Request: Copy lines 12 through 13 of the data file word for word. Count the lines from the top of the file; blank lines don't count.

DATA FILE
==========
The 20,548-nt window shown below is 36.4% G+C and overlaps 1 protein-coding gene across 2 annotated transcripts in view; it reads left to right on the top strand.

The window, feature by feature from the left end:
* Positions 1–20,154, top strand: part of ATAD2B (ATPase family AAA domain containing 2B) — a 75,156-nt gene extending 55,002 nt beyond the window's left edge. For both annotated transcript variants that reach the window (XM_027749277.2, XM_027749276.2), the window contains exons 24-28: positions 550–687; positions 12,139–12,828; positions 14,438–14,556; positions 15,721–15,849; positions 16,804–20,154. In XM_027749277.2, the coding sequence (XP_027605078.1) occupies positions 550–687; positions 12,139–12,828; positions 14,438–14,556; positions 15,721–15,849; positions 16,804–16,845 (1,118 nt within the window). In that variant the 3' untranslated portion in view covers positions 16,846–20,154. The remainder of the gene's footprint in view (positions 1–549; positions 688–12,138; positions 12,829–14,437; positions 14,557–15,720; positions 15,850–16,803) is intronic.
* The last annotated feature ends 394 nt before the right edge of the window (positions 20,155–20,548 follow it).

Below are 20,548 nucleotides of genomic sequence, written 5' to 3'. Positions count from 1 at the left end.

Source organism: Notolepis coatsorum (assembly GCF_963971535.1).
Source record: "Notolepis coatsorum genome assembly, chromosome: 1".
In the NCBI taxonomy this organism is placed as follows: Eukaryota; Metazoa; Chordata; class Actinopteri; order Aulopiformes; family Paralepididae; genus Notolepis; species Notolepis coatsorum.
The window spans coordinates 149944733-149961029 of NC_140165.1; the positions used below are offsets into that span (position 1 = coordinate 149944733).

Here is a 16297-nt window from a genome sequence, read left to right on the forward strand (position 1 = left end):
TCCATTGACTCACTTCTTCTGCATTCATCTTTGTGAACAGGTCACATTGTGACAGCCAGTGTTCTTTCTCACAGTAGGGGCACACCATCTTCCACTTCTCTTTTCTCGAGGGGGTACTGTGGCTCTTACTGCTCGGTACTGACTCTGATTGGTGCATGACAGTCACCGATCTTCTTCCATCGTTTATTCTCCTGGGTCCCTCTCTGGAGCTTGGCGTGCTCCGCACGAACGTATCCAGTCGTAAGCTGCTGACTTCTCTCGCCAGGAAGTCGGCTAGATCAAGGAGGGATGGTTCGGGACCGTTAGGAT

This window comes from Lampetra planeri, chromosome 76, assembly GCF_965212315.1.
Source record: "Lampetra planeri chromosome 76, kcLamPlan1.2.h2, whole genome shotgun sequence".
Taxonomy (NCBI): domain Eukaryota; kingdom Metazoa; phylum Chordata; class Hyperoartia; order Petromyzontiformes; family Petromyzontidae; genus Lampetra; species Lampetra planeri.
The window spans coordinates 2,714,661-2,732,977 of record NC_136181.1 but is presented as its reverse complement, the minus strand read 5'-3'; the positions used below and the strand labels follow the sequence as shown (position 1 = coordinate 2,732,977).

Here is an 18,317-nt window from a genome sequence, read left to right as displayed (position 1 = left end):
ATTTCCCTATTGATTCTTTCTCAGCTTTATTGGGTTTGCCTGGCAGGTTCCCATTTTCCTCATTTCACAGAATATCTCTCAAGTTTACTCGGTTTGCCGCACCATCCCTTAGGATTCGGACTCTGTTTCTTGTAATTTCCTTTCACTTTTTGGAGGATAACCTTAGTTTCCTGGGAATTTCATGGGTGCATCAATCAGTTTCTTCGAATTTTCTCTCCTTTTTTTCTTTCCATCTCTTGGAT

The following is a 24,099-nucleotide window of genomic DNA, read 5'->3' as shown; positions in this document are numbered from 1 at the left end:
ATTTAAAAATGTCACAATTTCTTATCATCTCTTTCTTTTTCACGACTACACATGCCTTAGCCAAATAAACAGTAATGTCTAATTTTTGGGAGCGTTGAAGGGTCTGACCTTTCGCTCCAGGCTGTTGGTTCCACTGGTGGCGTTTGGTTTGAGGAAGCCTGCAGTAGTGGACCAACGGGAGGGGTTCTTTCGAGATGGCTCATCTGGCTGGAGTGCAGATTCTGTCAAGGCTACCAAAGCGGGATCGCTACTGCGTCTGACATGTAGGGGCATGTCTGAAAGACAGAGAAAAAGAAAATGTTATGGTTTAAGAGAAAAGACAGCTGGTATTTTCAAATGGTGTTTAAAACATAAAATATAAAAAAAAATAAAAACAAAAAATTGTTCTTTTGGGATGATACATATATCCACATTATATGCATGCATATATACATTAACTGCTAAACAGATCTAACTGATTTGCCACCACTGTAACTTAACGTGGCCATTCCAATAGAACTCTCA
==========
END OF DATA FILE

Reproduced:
This window comes from Lampetra planeri, chromosome 76, assembly GCF_965212315.1.
Source record: "Lampetra planeri chromosome 76, kcLamPlan1.2.h2, whole genome shotgun sequence".